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Psychology 8th Edition

Psychology (8th Edition)

Book Edition8th Edition
Author(s)Hockenbury, Nolan
PublisherMacmillan Publishing, Inc
Classical Conditioning: Associating Stimuli
Myth or Science
Contemporary Views of Classical Conditioning
Section OC: ABAC: Operant Conditioning: Associating Behaviors and Consequences
Think LIke a Scientist
Critical Thinking Questions
Contemporary Views of Operant Conditioning
Myth or Science
Section OL: ITAOO: Observational Learning: Imitating the Actions of Others
Myth or Science
Critical Thinking Questions

Chapter 5, Classical Conditioning: Associating Stimuli, Key Questions, Exercise 01

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Here is a tip:

Classical conditioning was originally discovered in experiments with dogs.


  • Classical conditioning pairs something neutral in the environment (e.g., the sound of a bell) and a natural behavior (e.g., drooling when food is presented). With repeated pairings, an organism learns to associate the neutral stimulus with a behavior automatically (e.g., drooling when the bell rings even if there is no food).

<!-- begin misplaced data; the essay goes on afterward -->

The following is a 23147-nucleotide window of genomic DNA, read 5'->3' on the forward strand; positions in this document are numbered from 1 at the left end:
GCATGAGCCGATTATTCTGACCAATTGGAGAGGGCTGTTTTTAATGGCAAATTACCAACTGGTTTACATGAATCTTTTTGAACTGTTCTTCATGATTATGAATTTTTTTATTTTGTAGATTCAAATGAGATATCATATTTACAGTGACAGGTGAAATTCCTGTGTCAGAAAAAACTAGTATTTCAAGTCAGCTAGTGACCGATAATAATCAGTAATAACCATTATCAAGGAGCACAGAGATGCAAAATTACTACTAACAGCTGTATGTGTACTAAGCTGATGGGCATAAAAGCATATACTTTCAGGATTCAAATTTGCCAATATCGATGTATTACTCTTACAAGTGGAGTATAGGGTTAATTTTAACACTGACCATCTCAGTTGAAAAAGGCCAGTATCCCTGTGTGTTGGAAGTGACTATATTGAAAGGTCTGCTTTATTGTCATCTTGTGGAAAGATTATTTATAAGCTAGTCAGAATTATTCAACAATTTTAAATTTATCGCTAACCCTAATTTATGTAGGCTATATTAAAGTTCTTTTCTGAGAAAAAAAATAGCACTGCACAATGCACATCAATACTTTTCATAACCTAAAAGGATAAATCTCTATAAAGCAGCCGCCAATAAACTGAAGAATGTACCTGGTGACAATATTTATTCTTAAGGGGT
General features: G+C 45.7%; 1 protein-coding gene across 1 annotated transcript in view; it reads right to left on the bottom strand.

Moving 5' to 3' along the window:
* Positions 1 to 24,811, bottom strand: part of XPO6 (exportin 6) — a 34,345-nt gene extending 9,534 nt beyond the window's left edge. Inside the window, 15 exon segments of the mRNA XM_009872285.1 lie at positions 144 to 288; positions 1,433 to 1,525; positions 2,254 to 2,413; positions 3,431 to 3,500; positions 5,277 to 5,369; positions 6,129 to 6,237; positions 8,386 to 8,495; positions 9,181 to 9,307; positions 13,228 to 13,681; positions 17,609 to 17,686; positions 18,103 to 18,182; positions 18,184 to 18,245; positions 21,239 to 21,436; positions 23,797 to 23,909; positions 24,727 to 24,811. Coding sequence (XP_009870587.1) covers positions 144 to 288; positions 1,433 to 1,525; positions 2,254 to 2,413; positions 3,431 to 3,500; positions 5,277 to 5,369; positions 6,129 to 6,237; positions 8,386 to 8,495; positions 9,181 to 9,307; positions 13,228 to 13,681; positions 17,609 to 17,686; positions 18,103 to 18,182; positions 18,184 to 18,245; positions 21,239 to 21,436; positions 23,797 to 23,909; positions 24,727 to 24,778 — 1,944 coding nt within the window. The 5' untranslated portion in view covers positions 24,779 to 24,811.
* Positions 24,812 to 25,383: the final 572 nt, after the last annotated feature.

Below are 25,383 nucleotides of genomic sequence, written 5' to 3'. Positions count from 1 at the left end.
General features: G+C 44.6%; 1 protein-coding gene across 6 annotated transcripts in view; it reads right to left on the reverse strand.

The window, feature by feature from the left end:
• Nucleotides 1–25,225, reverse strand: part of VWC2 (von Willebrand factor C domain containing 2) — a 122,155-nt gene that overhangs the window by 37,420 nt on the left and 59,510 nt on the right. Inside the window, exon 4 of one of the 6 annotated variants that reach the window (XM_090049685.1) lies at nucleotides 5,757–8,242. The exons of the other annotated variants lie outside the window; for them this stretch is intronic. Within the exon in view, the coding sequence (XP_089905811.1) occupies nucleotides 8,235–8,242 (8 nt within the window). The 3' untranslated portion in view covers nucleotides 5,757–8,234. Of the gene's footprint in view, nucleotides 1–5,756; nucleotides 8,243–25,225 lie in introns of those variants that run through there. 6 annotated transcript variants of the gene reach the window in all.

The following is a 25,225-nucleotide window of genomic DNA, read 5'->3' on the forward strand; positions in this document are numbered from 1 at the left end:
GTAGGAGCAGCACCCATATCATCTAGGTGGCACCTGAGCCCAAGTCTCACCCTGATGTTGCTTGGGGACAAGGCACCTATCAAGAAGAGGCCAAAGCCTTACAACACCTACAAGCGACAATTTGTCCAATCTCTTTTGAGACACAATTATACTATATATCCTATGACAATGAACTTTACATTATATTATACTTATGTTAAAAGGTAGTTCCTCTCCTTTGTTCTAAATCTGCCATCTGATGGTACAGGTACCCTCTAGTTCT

• Operant conditioning relies on rewards and punishments to change an organism's behavior.
    • Rewarding a dog with treats increases its likelihood of sitting on command.
    • Punishing a child by taking away their toys decreases the likelihood that they will scream in public.

Sample Response

Learning that happens as a result of pairing an action or behavior with something in the environment (such as a reward or punishment, or another event) is called conditioning. Conditioning yields a long-term change in behavior. The two forms of conditioning are operant and classical.

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